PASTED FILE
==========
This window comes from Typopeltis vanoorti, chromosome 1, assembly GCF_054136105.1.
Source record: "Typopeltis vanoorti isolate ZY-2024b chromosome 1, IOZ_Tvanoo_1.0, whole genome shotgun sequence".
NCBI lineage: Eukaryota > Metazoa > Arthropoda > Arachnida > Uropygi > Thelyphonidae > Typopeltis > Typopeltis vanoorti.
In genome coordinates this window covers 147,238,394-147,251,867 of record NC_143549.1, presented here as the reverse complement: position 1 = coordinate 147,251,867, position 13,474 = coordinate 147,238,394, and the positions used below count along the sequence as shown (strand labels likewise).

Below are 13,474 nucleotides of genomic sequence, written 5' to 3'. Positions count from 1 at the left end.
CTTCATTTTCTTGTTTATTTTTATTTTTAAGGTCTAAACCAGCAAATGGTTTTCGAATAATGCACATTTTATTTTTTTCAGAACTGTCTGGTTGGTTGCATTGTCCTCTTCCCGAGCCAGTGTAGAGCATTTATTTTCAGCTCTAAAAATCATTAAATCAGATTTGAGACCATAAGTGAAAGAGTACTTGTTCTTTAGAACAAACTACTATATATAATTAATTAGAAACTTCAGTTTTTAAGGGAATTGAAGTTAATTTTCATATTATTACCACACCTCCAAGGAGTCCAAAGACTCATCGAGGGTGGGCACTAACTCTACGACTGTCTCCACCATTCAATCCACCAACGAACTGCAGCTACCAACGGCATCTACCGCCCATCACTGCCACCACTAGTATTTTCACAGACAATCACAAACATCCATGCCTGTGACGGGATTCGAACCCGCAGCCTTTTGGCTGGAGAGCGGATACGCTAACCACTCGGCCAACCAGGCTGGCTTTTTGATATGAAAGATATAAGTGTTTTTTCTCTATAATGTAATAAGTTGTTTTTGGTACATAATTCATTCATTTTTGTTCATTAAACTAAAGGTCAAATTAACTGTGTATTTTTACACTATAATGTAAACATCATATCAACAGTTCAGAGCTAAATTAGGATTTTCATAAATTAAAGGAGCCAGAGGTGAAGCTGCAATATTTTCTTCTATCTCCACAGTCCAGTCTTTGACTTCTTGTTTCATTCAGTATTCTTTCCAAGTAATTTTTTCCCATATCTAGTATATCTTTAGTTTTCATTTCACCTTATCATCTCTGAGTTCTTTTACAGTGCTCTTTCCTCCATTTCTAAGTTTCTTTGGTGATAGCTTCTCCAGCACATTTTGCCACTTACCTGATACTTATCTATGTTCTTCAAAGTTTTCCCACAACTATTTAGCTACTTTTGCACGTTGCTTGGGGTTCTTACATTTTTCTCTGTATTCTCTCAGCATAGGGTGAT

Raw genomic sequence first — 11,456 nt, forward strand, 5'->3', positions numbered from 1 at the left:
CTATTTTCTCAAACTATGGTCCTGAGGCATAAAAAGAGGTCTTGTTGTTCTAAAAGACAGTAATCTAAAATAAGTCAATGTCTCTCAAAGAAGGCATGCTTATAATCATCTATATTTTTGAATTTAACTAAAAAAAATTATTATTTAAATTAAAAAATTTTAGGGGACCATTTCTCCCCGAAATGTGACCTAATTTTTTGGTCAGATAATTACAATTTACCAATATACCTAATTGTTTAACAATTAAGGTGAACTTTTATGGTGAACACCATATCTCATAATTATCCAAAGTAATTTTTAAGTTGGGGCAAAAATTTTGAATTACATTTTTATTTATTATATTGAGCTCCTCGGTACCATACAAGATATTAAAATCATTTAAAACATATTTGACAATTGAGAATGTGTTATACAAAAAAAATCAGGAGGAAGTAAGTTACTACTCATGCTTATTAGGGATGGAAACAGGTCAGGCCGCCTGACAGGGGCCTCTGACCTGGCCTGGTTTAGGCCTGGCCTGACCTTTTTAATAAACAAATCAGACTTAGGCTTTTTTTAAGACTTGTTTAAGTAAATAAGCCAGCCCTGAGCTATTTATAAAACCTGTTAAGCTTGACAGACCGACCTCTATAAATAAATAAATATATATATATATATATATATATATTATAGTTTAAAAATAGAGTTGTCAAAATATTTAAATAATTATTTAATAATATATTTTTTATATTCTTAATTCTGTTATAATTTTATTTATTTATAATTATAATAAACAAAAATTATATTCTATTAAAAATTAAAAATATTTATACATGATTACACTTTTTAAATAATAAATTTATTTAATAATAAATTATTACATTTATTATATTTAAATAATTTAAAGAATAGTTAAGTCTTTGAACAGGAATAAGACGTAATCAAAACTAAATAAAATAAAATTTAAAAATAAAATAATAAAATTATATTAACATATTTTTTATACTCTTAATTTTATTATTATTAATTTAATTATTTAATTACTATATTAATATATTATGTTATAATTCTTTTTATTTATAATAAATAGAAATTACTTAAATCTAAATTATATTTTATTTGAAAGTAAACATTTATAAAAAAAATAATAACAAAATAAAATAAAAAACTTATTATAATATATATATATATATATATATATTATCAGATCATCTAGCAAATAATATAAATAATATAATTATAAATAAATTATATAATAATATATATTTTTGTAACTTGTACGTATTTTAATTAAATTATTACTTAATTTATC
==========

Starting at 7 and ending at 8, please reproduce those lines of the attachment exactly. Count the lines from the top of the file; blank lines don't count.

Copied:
Raw genomic sequence first — 11,456 nt, forward strand, 5'->3', positions numbered from 1 at the left:
CTATTTTCTCAAACTATGGTCCTGAGGCATAAAAAGAGGTCTTGTTGTTCTAAAAGACAGTAATCTAAAATAAGTCAATGTCTCTCAAAGAAGGCATGCTTATAATCATCTATATTTTTGAATTTAACTAAAAAAAATTATTATTTAAATTAAAAAATTTTAGGGGACCATTTCTCCCCGAAATGTGACCTAATTTTTTGGTCAGATAATTACAATTTACCAATATACCTAATTGTTTAACAATTAAGGTGAACTTTTATGGTGAACACCATATCTCATAATTATCCAAAGTAATTTTTAAGTTGGGGCAAAAATTTTGAATTACATTTTTATTTATTATATTGAGCTCCTCGGTACCATACAAGATATTAAAATCATTTAAAACATATTTGACAATTGAGAATGTGTTATACAAAAAAAATCAGGAGGAAGTAAGTTACTACTCATGCTTATTAGGGATGGAAACAGGTCAGGCCGCCTGACAGGGGCCTCTGACCTGGCCTGGTTTAGGCCTGGCCTGACCTTTTTAATAAACAAATCAGACTTAGGCTTTTTTTAAGACTTGTTTAAGTAAATAAGCCAGCCCTGAGCTATTTATAAAACCTGTTAAGCTTGACAGACCGACCTCTATAAATAAATAAATATATATATATATATATATATATATTATAGTTTAAAAATAGAGTTGTCAAAATATTTAAATAATTATTTAATAATATATTTTTTATATTCTTAATTCTGTTATAATTTTATTTATTTATAATTATAATAAACAAAAATTATATTCTATTAAAAATTAAAAATATTTATACATGATTACACTTTTTAAATAATAAATTTATTTAATAATAAATTATTACATTTATTATATTTAAATAATTTAAAGAATAGTTAAGTCTTTGAACAGGAATAAGACGTAATCAAAACTAAATAAAATAAAATTTAAAAATAAAATAATAAAATTATATTAACATATTTTTTATACTCTTAATTTTATTATTATTAATTTAATTATTTAATTACTATATTAATATATTATGTTATAATTCTTTTTATTTATAATAAATAGAAATTACTTAAATCTAAATTATATTTTATTTGAAAGTAAACATTTATAAAAAAAATAATAACAAAATAAAATAAAAAACTTATTATAATATATATATATATATATATATATTATCAGATCATCTAGCAAATAATATAAATAATATAATTATAAATAAATTATATAATAATATATATTTTTGTAACTTGTACGTATTTTAATTAAATTATTACTTAATTTATC